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Being "The Piano Guy"
A short reflection on my uncle's Alzheimer's
My uncle, who suffered from early-onset Alzheimer's, died this morning. I remember him from my childhood as the guy who sang and played guitar at holidays and birthday parties. He was fun to be around, the kind of adult kids trust, because they can see he is playful.
The memories are fuzzy for me, but I remember he started to have problems with his cognition when I was twelve or thirteen (he was in his sixties). He was supposed to meet our family at a cottage one day. Hours went by, and nobody knew where he was. My dad went out to search the town nearby, and found him wandering, not sure of his location or where he was going. Things deteriorated quickly after that.
He went to live in a nursing home that took a lot of people with Alzheimer’s. It was probably nice for those kinds of places, but still terrifying. Its center was a large, crowded common room in which every few minutes somebody would forget (or realize) where they were and start to panic. A small team of nurses worked to make sure all the residents were as comfortable and entertained as possible.
In my first year of university, I got a job there as a piano player. I would go in and play for about half an hour, and then spend time with my uncle. I played a mix of oldies, Jewish music, and 60s pop, which got the residents singing, and sometimes even dancing. Afterwards, I would approach my uncle, who had completely forgotten who I was, and offer to teach him a piano lesson. Some days he would accept, and I’d try and teach him some scales and chords. Other days he wouldn’t be interested, and we would walk, talk, or I would read to him instead. He was amazed at my ability to read, and repeatedly asked me “how do you do that?”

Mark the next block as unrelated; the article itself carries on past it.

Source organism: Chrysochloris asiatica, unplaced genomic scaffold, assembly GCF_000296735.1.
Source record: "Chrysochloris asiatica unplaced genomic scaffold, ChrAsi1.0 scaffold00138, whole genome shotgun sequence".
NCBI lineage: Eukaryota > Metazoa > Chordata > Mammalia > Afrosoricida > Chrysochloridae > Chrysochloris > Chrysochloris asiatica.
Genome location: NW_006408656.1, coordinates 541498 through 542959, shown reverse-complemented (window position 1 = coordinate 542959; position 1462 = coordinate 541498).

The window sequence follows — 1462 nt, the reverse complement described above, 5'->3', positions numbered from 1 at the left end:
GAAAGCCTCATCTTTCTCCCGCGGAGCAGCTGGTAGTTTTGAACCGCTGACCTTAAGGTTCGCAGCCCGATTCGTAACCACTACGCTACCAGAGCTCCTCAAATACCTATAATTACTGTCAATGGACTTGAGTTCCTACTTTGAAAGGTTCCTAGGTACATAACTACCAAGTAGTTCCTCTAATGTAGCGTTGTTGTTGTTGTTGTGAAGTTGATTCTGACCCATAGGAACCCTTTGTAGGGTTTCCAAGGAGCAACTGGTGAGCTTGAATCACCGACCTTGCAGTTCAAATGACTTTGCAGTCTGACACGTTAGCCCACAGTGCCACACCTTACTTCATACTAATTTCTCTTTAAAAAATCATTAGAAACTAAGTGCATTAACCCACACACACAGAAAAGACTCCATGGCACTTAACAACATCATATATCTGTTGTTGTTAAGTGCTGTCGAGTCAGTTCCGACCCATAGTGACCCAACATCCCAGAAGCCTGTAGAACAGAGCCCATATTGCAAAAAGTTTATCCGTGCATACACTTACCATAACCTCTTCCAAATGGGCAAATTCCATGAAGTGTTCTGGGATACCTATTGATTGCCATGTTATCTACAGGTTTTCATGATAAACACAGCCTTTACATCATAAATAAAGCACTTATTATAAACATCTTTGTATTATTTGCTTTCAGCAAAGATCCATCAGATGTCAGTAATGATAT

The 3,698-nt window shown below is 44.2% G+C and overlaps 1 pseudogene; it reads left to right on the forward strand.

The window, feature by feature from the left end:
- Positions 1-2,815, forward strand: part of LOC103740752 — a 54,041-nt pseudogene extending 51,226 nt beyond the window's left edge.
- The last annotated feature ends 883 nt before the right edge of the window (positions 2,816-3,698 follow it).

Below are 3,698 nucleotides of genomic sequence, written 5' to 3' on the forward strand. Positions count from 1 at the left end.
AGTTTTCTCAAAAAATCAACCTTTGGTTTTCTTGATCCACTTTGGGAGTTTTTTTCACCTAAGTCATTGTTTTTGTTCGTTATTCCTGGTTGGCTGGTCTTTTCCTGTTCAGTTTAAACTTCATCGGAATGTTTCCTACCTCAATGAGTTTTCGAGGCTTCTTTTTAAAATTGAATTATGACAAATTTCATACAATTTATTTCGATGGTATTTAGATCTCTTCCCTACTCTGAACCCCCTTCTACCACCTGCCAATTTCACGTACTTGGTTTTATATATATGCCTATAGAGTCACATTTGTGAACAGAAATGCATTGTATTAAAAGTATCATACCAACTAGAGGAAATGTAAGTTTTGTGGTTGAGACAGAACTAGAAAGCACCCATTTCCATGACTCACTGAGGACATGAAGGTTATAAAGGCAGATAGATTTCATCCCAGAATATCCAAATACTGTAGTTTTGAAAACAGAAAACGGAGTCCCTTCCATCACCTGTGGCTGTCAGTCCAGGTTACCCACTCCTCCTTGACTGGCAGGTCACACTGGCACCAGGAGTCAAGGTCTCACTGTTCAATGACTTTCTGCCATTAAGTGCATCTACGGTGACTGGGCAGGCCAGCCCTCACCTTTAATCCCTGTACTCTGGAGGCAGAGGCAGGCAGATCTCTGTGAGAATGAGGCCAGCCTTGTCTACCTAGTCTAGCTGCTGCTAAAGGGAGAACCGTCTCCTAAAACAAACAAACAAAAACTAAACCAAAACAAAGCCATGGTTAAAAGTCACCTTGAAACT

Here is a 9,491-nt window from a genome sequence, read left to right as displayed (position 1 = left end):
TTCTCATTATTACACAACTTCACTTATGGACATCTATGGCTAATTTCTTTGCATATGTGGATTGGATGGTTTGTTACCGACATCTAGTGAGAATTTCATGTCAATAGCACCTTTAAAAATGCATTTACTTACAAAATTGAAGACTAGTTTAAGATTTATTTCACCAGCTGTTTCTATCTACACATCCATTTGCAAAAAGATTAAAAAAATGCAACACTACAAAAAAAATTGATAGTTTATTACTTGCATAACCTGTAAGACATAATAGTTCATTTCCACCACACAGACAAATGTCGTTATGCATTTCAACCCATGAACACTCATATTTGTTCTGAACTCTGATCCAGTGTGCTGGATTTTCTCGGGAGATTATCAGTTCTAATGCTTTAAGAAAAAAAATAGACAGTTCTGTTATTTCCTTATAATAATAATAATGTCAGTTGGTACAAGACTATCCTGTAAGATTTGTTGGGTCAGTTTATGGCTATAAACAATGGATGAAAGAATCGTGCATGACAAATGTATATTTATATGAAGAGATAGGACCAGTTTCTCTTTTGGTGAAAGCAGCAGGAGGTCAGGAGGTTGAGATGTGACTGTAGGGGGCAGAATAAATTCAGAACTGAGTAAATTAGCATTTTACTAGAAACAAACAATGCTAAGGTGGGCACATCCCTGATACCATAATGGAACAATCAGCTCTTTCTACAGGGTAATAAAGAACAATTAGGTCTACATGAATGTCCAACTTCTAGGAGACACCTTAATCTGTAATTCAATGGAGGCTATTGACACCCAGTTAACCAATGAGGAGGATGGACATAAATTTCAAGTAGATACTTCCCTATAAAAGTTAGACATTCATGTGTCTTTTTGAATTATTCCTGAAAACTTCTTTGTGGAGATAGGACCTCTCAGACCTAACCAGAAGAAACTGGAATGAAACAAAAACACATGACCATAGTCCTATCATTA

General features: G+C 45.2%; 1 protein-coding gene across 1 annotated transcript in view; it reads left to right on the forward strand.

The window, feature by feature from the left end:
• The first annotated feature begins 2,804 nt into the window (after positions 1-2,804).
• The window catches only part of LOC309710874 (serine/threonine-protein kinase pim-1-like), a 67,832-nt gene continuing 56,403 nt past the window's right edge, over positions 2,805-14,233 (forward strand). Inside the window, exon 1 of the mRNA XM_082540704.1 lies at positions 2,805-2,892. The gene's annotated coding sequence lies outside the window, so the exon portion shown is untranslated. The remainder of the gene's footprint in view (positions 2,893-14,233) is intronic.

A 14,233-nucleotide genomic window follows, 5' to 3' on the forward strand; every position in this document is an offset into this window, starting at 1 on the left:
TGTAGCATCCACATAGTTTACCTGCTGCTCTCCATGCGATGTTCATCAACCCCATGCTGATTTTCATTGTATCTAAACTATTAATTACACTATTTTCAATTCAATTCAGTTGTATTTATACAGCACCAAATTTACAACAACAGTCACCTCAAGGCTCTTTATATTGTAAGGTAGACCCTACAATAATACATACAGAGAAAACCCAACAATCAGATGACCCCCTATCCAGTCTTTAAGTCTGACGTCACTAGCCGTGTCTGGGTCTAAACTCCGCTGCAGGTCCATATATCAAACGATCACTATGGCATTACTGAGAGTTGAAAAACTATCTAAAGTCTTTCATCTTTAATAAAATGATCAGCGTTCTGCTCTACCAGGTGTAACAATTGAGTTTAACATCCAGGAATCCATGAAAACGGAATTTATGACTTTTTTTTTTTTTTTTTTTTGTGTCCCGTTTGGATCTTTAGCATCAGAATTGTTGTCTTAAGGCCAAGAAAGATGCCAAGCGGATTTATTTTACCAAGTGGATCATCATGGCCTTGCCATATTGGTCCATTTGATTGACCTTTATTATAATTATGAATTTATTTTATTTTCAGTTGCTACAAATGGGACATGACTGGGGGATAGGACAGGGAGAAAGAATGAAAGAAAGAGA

One day, when I walked in, he recognized me for the first time in many years. “You’re the piano guy,” he said. “Are you going to play today?” I guess I had shown up to play piano enough times that, athough he couldn’t remember me as his relative, he was able to remember me as the piano guy. Several times I had explained to him that we were related, but it hadn’t stuck. “The piano guy” stuck, and I found when I came after that, he was better able to recognize me.
Towards the latter half of my time working at the home, my uncle became quite agitated. He had come to believe that he had to find his mother because she didn’t know where he was (his mom had died many years ago). I had the grim duty of explaining to him, over and over and over again, that his mom was dead. Every time, his response was one of bewilderment. “Wowww. Ok. Really?” I thought he would have been more upset, but he was just confused about why he was so confused.
Due to this false belief, he repeatedly tried to escape from the home in order to see his mother, who he believed was worried about him. The staff there would try to stop him, and he would get very angry with them. He eventually had to be moved to a hospital, and then to a more serious care facility.
I was supposed to have visited him for the first time in a long time two weeks ago, but I ended up getting really sick and had to cancel. I wish I hadn’t gotten sick and that I could have seen him one more time. I heard that despite some bad health problems, he had managed to live the last few years of his life as well as anyone can in his condition.
It’s easy to take your mind for granted, but you really can lose your mind, forget everyone you know, and wake up every day trying to escape where you are, because you think you’re supposed to be somewhere else. It’s frightening to watch someone go through that, and I imagine it’s far more frightening to go through it yourself. And yet, it’s possible to go through all that, and I’m sure much more, and still be more joyful than not, like my uncle did. Mental illnesses and brain disorders can destroy our identities, our memories, our capabilities, but they cannot destroy our capacity to love and to be loved.